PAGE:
NFL's former head ref opposes Tuck Rule

Over a decade of dominance, we can look back on several pivotal New England Patriots moments and wonder "What if?"

What if Bill Belichick hadn't walked away from the New York Jets? What if the Patriots hadn't taken a late-round flier on Tom Brady? What if Eli Manning hadn't spun his way out of traffic before throwing to David Tyree?

Then there's the Tuck Rule.

What if Brady's incomplete pass had been ruled a fumble?

The Patriots almost certainly would have lost to the Oakland Raiders in the playoffs and would not have won their first Super Bowl. And without that first championship, maybe the course of history is changed throughout the 2000s.

It's something to think about. Mike Pereira is one man has continued to mull the Tuck Rule in the years since. The NFL's former director of officiating has come out against the rule that states when a quarterback in the act of passing and loses the ball while making any forward hand motion -- even while bringing the ball to his body -- it's considered a pass attempt.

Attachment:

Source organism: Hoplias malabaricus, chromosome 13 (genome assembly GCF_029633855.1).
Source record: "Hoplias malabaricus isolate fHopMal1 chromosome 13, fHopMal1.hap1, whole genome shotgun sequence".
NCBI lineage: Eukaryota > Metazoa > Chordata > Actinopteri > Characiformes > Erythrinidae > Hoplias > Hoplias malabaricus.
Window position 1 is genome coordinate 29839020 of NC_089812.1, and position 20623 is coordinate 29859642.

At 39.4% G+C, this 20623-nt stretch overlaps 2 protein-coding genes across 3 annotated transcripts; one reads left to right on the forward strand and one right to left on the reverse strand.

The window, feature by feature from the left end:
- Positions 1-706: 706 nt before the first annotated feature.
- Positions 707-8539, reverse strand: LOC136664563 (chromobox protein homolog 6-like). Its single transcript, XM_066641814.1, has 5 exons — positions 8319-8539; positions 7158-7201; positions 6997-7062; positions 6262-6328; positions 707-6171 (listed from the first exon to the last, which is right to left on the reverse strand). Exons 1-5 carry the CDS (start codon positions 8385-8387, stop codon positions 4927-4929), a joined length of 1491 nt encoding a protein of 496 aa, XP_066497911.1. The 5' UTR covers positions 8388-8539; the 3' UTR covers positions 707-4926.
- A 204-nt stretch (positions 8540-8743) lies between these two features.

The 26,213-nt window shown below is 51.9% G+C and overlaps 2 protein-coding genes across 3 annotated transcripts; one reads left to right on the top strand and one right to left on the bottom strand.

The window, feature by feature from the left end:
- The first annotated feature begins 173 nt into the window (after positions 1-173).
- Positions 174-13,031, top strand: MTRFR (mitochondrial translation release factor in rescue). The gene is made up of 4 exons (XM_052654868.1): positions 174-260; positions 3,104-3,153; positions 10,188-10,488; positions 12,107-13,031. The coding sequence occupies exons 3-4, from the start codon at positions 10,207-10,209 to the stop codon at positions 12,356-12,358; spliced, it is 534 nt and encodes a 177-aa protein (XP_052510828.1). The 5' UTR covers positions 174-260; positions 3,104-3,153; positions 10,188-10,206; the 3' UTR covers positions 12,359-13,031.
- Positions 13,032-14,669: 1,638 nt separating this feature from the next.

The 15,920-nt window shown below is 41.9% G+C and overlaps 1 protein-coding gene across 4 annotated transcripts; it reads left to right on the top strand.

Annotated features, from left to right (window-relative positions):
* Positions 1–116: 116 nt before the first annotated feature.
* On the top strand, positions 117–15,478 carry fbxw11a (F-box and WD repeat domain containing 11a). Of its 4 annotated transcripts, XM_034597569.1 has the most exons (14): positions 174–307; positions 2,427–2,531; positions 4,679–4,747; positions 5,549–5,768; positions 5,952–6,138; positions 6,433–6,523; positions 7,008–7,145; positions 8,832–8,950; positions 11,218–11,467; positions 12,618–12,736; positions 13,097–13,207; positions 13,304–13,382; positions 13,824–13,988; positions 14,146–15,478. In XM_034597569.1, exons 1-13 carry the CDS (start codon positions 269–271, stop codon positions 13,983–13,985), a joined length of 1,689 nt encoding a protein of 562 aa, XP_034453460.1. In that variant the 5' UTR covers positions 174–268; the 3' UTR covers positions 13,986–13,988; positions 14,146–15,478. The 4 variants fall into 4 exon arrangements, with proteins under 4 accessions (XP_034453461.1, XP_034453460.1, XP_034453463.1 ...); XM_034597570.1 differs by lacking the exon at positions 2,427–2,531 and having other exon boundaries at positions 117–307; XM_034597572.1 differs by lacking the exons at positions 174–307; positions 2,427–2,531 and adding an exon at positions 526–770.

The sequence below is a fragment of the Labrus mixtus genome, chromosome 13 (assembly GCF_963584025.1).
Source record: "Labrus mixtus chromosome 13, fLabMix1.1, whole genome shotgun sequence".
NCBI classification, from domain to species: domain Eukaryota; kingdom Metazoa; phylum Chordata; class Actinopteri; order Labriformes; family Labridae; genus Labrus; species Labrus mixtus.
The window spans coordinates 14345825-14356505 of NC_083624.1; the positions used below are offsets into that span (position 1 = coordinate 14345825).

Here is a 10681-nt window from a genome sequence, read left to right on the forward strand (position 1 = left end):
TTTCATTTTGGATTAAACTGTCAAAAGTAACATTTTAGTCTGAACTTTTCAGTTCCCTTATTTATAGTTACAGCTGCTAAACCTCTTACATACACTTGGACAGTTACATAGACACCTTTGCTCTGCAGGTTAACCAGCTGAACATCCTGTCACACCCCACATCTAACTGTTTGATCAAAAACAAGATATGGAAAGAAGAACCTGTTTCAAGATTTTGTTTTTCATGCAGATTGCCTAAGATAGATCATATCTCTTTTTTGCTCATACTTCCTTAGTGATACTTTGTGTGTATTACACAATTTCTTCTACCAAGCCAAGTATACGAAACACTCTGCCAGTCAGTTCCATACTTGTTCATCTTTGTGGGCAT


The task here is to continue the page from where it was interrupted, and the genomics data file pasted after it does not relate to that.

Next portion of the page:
Pereira, an officiating analyst for Fox Sports, was compelled to write about the Tuck Rule in his weekly column (via Toni Monkovic of "The Fifth Down Blog" at NYTimes.com).

Pereira watched Brady's former backup, Kansas City Chiefs quarterback Matt Cassel, benefit from the Tuck Rule against the Baltimore Ravens on Sunday. A video review overturned an apparent Ravens fumble recovery.

Pereira wrote:

This was clearly a correct reversal, but is it time to look at this rule because Cassel was not attempting to pass the ball when it came loose. By instinct, referee Mike Carey ruled this a fumble because that's what it appeared to be.

I think it's time to change this rule. A pass should only be ruled incomplete if the ball comes loose in the actual act of passing the ball. If it comes loose in the tucking motion, then it should be a fumble.

I would support a rule change, although it took me a long time to get to this point. I'm sure it's no consolation to the many Raiders fans around the country.

And I'm sure if the rule ever does get changed the Patriots would hand back their first Lombardi Trophy.

What do you think would have happened with the Patriots had they not caught that break in January 2002?